Record Store Reminiscing

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August 28, 2012 by Rebecca Bauer

Retro memories and vinyl lives on. The August article for Validity Magazine is on Weathers Brothers Music in Lawrenceburg, TN, a small treasure in a small town where you can meet charismatic southerners, hear some awesome bluegrass pickin’ and find your lost love – of music that is. They’re the little record store that thrives despite the digital age and where homage is paid to vinyl and cassette and Martin guitars. (Read the article here: Weathers Brothers Music Shop)

I can remember walking into a store in the early 80s and heading to the 45s to pick out the latest Top 40 hit from Madonna, Michael Jackson, Chicago and REO Speedwagon. What lives on in my collection of favorites are Bruce Springsteen, Billie Holiday and Bon Jovi. Funny how you can go from jumping for the latest CD to searching out the oldest format you can find since that seems to be what I love these days.

I grew up with a brother a generation older than me so I was entertained by sifting through stacks of albums, looking at groovy artwork of the Doobie Brothers, Pink Floyd and Simon and Garfunkel. And, I can still see those colorful birds enveloping the Partridge Family cover. Growing up in my household meant being exposed to all kinds of music, formats and instruments being that everyone was formally educated and classically trained, played it and taught it, except for me. My extent of musical performance was pretending to be an opera singer using the bottom of a music stand as a microphone, improvising on the keys of a piano and harpsichord and a couple of years of flute lessons and after school bands (working on digging out those pictures). Then I landed the record store job and it was good times in big hair days, concerts and backstage passes.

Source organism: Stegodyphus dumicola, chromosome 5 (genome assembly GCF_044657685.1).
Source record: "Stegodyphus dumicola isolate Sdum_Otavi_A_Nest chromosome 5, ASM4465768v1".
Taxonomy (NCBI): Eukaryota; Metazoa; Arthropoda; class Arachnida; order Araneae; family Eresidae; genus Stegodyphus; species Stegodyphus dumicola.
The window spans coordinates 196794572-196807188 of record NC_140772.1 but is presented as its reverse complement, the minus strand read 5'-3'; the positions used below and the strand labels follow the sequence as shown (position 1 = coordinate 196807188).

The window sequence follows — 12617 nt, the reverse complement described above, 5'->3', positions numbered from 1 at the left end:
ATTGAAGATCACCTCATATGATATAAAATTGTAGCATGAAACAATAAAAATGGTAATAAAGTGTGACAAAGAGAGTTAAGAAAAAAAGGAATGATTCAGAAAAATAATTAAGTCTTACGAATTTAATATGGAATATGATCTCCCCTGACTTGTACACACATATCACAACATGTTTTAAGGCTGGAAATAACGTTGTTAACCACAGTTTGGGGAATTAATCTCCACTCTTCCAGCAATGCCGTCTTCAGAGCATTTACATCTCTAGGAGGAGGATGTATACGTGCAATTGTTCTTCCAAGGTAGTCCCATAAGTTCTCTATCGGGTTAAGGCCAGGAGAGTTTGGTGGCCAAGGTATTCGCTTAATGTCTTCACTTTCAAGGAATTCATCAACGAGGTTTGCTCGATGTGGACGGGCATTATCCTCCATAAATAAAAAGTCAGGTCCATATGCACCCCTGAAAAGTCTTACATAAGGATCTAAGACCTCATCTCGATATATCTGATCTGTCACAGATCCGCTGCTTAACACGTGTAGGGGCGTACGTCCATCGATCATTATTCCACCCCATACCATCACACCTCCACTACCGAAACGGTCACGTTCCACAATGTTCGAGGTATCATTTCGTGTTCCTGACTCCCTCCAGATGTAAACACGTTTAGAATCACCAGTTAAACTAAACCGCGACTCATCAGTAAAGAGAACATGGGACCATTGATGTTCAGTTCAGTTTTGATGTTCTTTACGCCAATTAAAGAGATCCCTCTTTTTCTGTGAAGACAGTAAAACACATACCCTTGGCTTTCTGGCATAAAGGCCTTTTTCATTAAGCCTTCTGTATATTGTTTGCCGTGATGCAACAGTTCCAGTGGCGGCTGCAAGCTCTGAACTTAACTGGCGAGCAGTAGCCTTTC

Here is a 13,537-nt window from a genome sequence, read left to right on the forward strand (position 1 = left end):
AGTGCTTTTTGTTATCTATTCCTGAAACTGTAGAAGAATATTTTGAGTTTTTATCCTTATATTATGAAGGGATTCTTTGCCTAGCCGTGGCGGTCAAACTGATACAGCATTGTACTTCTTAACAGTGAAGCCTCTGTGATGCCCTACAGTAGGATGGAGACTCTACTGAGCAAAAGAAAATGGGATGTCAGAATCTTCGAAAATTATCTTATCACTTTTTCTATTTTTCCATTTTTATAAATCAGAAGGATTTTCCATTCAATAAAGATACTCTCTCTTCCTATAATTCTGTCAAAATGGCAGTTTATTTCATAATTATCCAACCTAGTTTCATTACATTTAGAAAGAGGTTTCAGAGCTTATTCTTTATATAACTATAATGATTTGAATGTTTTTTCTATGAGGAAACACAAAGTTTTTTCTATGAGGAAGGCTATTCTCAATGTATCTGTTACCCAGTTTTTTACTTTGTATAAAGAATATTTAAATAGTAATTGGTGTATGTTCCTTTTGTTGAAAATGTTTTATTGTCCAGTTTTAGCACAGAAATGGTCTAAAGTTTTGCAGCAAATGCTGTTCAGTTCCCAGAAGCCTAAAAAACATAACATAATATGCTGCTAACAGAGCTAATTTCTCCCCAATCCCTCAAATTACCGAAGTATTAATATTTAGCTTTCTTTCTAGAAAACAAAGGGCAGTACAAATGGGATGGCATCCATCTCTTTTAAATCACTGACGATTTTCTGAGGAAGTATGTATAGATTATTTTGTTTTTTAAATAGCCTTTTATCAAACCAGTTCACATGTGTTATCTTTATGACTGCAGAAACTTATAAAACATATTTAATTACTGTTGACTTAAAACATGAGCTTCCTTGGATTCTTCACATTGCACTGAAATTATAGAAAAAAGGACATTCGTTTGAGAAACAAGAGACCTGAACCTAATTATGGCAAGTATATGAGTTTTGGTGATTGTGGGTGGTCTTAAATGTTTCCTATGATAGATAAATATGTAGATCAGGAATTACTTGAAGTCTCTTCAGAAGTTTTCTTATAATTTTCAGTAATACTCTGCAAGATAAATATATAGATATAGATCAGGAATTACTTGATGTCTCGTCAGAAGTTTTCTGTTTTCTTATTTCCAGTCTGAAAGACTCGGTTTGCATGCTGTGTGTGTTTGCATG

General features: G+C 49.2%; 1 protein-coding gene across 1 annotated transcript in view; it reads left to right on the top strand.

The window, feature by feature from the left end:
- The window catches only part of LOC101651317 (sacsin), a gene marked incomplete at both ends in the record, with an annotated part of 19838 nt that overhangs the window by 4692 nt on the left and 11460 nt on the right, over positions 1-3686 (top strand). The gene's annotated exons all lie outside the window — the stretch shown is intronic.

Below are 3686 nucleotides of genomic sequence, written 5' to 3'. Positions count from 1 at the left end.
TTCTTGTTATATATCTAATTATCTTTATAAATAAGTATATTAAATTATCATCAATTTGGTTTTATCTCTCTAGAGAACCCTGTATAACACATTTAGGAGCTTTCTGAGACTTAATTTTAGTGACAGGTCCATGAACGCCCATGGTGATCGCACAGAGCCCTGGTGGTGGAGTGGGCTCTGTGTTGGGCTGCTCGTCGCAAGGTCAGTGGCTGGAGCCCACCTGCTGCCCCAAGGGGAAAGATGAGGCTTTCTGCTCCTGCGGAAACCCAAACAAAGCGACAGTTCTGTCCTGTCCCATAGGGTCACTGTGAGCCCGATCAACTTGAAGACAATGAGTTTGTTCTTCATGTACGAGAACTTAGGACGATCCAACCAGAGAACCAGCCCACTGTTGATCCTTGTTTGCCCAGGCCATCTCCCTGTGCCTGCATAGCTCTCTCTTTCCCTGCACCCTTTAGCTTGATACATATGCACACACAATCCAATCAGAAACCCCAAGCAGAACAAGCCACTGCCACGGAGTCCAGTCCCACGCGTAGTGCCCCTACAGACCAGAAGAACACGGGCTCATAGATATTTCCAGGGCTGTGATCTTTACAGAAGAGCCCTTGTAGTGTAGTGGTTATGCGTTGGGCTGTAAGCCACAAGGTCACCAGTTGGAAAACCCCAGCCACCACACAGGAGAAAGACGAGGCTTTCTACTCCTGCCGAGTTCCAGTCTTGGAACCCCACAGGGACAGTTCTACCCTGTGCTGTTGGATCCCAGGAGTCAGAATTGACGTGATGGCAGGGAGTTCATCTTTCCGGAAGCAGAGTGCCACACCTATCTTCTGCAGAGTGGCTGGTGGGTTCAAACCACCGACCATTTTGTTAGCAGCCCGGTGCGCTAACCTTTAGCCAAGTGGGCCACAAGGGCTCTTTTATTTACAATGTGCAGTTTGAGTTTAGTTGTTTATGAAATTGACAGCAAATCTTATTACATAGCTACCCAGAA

I first worked at a local store in Maryland called Waxie Maxie’s – named for owner Max Silverman and when records were actually made of wax – a company that dated as far back as 1938. The original store was Quality Radio Repair in the NW part of DC called Shaw, which also reared Duke Ellington and saw the riots after Martin Luther King’s death. The store hosted live radio broadcasts that included Sarah Vaughn and they sold used records for .10 cents apiece. One patron Silverman got to know well was Ahmet Ertegun, son of the Turkish Ambassador, who went on to start Atlantic Records.

Waxie Maxie’s grew to be a chain around the DC area and by the time I was there, cassettes and 45s had lost traction and the CD was packaged in twice as much cardboard then necessary. Dress codes were as individual as your own story, EVERYONE’s hair was long and the store speakers screamed out the voices and guitar riffs of Aerosmith, Van Halen and Guns & Roses. Then came a corporate buy-out where the stores would never be the same and eventually closed the doors forever – the sad death of record stores.

For some reason, when walking into Weathers Brothers Music, a record came to mind, one I played over and over in the midst of my Bo Duke crush days: John Schneider’s Now or Never (Elvis Presley cover). I thought how fun it would be to find such an obscure token of my youth. No such luck, but the storeowner was well aware of what I was looking for and would keep an eye out. I know it’s on Amazon, but it just wouldn’t be the same as picking through an old stack of vinyl with your own hands and pulling out a piece of the past.

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Rebecca Bauer

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